Valley of Fire - Flash Flood in the Desert

I did not expect much when I was going to Valley of Fire State Park located just one hour's drive north of Las Vegas. I knew it was a p...

I did not expect much when I was going to Valley of Fire State Park located just one hour's drive north of Las Vegas. I knew it was a popular place, but I was convinced that this was because of its proximity to Las Vegas. However, the park and its beauty exceeded all my expectations! So if you like nature like I do, this place has to be on your bucket list.
What's the most interesting about this park is its geological features.  This is where bright red sandstones, which are abundant in Utah, meet the mostly colourless desert of Nevada.
The result - striking red rock formations that ignite seems to be a lifeless desert like a fire. And that's exactly how the park got its name - Valley of Fire.
This park is the oldest in Nevada. It was created in 1935, four years after Nevada legalized casino gambling. 
Spring 2016 brought a lot of precipitation to the American Southwest, so its deserts were literally blooming. Very unusual, but damn beautiful!
I can't help but admire how these plants survive in this unforgiving and harsh environment, let alone produce such beautiful flowers.
 I don't even see the soil. Do you?
Valley of Fire is also home to some petrified logs. First of all, it's hard to imagine that this desert was once a humid lush forest. Secondly, the process of substituting the organic matter of fallen trees with inorganic sediment from the water where these trees were buried is really fascinating. Valley of Fire is not the only place with petrified forest in the American Southwest. The biggest concentration of those tree fossils is in Petrified Forest National Park. I have interesting pictures and stories from there too, so follow the updates on this website.
Valley of Fire offers thousands of unusual rock formations.
This rock is called Atlatl Rock and it is a sacred place for some Native American tribes. 
Picnic tables and restrooms don't let you lose a connection with our civilization at this unusual place that sometimes looks like the Red Planet - Mars.
These petroglyphs on the Atlatl Rock are believed to have existed for over 4,000 years. Although we can only guess what these mean, they reflect the culture and the way of thinking of people who lived here way before Europeans came and changed their lives forever.
Red soil creates a sharp contrast with the surrounding grey mountains.
Driving through the park is another experience you have to live through.
A flock of the big horn sheep are watching for cars passing by.
The Rainbow Vista is the "Adventure in Colour" as it was called on the information stand. 
Good spot for the Hide and Seek game.
These unusual rock formations are called "Beehives". They have grooved lines going in different directions. These lines form a bed or a layer. Each bed indicates the angle the wind or water was moving at the time the material was deposited.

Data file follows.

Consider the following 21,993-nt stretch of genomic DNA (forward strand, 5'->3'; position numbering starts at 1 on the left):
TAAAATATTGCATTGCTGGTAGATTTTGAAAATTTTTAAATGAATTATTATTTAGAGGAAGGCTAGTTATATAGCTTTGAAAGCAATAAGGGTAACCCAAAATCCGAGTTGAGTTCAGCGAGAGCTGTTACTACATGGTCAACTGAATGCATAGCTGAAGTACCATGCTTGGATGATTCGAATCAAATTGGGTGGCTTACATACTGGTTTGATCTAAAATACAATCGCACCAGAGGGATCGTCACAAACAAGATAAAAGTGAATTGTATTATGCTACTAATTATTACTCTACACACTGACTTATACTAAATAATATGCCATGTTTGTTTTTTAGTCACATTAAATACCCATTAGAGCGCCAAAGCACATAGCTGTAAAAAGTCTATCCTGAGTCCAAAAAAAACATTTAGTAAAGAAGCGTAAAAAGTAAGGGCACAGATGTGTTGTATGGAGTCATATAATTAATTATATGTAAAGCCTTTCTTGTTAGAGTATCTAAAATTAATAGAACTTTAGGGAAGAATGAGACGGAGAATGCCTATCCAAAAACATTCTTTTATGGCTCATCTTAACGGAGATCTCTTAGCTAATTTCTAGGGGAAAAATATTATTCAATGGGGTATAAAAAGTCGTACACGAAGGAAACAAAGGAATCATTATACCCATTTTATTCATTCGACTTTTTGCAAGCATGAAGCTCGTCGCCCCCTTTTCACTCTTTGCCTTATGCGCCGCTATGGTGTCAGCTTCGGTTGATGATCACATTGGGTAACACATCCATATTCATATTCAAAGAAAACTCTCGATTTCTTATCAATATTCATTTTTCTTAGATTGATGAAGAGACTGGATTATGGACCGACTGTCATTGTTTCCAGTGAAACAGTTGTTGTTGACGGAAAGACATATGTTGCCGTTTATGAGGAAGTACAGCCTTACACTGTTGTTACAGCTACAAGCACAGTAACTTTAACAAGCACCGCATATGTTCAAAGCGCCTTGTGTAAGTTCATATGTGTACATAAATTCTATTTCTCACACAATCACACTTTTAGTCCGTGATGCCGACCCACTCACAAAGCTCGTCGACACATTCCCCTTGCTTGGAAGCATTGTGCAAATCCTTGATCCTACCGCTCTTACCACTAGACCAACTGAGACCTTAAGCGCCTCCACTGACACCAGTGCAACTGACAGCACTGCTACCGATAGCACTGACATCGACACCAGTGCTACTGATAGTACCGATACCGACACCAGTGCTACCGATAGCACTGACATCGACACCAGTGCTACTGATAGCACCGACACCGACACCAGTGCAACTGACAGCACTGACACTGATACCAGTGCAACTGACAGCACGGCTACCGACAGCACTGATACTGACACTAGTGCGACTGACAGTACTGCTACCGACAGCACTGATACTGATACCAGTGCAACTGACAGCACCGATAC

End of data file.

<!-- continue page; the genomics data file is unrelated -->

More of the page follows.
There is a loop trail in the White Domes area of the park. We were planning to hike it, but the dark clouds approaching from the south changed our plans. 
In that day's morning, my friend told me that it was going to rain. I didn't really believe him. Come on, it's a desert! What rain are we talking about?
I was wrong. Although the rain was not heavy, it caused a flash flood which I've heard of, but never seen before. The park ranger came and warned people via the loud-hailer that the flash flood was about to start, and that everyone should have left the area to avoid being stuck.
I knew that flash floods could be dangerous because the water in a desert does not soak into the soil, so dry washes quickly become deep and fast-flowing rivers. 
The rain is on its way.
But it was already too late to escape from the park. Numerous washes made the road impassable and cut it into pieces. 
It's amazing what a normal rain can do in a desert - it even created huge waterfalls.
Dare to drive over this wash? Not a good idea.
When I asked a ranger how long it would take for the water in this wash to recede so that we could pass it, she said, "10 hours". But after looking at my face, she added, "Just kidding - about one hour, the water is already receding". I agree, there should be room for humour in every situation no matter how terrified or stressed out you are. But the good thing though was that we were at the visitor's centre, so even if we had to spend a night at the park, we would have a roof, restrooms and some snacks from vending machines. Others who were stuck between washes would have been less fortunate.
And she was right - after about one hour, rangers instructed each driver and let them pass the wash. On the way back to Las Vegas, we crossed about 15 more washes. 
Mother Nature is truly remarkable. And even though this was a nerve-racking experience, I'm glad that this actually happened to us, so next time we would be more prepared for natural disasters like a flash flood. And, by the way, if you're in Vegas, this park is an absolute must even if it's sunny outside :)

Other posts about deserts:
The Hottest Place on Earth. But Is It Really Dead?

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